So today I did not go to Ferguson, because going there would make me feel better, and it would give me a great story to tell…but it would be the wrong story. The story I need to tell is this:
Today I woke up and made breakfast, gave my girlfriend a ride to work, prepared myself for a busy day ahead, and then went about that day as scheduled. For me, this was just another Tuesday.
And at the same time, people who are just as normal as me, people who are just going about their day and doing their jobs, are being carted off to jail for it. Are being tear gassed for it. Are, yes, being shot and killed for it.
And, so, I’m angry. Yes, me, white and privileged, ordained minister and disaffected youth, well-to-do adult and child of modest means, passionate defender of justice and potential all-star hipster…I. Am. Angry. I am angry at my country for the sins of oppression and annihilation that we, not only have never really repented, but continue on with today. I am angry at myself for being so complicit in so many types of systemic injustice. And I am angry with God for not stepping in directly and rectifying this shit.
I. Am. Angry.
And what do I do with my anger? How do I vent it? How do I USE it? WHERE GOES MY ANGER?
This is the 2nd Tuesday that Michael Brown hasn’t lived. The 2nd Tuesday of unrest in Ferguson, MO. It’s the 1,675th-ish Tuesday that I have lived without any effort to live it, and without any fear of it being my last one.
I caught a quote in this morning’s Boston Globe, in an article by Akilah Johnson who is reporting from Ferguson: “What they failed to realize is you got a bunch of people out here that would rather cause anarchy than go back to business as usual,” Toriano Johnson said as he cut a client’s hair Monday at Primetime Barbershop, which is on West Florissant Avenue, the epicenter of the ongoing unrest. “It’s like a sleeping giant has been woken up.”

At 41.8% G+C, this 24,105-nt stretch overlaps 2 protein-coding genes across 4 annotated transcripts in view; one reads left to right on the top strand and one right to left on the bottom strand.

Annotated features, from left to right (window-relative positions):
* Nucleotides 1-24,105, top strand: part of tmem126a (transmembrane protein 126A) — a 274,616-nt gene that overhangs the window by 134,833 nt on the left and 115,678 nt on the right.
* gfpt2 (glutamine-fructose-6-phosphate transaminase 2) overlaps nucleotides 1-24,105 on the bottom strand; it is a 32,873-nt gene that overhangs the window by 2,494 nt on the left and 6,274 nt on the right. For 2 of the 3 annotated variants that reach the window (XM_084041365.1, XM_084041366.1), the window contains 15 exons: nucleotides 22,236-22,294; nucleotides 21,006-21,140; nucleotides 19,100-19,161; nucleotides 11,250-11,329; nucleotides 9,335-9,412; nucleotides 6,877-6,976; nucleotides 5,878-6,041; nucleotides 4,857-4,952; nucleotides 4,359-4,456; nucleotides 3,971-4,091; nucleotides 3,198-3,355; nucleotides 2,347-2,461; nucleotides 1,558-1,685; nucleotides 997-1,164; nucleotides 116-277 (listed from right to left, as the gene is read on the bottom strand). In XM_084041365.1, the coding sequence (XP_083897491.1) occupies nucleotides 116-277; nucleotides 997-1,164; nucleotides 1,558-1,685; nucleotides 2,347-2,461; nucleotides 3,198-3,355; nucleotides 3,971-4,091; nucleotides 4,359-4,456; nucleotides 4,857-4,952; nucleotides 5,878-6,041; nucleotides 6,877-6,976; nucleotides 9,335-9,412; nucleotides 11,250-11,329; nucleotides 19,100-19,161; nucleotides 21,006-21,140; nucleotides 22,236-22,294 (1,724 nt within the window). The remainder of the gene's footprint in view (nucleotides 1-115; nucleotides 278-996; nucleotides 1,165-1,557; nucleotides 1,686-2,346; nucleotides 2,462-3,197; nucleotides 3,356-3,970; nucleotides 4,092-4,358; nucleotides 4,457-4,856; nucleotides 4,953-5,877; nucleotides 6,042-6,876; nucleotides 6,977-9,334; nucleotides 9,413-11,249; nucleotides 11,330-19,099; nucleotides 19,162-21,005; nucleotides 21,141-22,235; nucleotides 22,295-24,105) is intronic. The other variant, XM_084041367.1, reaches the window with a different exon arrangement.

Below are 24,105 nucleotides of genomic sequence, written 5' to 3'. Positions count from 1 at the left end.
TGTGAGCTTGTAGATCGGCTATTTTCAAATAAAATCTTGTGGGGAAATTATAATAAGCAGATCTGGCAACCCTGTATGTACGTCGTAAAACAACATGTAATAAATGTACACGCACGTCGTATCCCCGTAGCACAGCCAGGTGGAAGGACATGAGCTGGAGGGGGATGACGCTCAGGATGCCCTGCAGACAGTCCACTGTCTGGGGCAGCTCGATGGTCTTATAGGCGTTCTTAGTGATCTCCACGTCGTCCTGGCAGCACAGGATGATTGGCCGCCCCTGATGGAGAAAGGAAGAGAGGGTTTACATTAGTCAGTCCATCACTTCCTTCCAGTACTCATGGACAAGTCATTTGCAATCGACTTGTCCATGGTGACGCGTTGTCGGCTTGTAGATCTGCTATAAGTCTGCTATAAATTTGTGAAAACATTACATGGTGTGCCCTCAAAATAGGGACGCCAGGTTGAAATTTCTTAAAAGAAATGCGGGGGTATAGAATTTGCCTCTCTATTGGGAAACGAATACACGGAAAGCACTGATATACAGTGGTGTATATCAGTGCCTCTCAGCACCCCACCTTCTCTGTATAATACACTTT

To carry on with business as usual while injustice rages on is to be asleep.
To feel nothing for the countless who suffer from racism, poverty, and all manner of inequality is to be a stone.
To hear of the indignity and oppression of so many of God’s precious people in our world, our country, our cities, our homes…and NOT be angry? That’s a symptom of a sickness that could very well kill us all.
So at the end of this very normal day…I find myself doing something rather than nothing. Tonight, I pray my anger. I pray to remain awake. I pray to remain broken hearted and agitated. I pray to remain angry…but never bitter. I pray this might be the last Tuesday that is just another Tuesday.
Gracious God, protect your people this night. Hold your beloved close. Disarm those who would abuse their power, and raise up the powerless. Allow the fires of anger to ignite healing flames of justice and restoration. Let me not be consumed by bitterness…but light a flame within me that can grow large enough to consume the deadly illness of apathy. Keep me awake, with my eyes set to your horizon, God, until we see a Tuesday that is NOT just another Tuesday, but a DAY of JUSTICE…for everyone.
may it be so, may it be so, may it be so….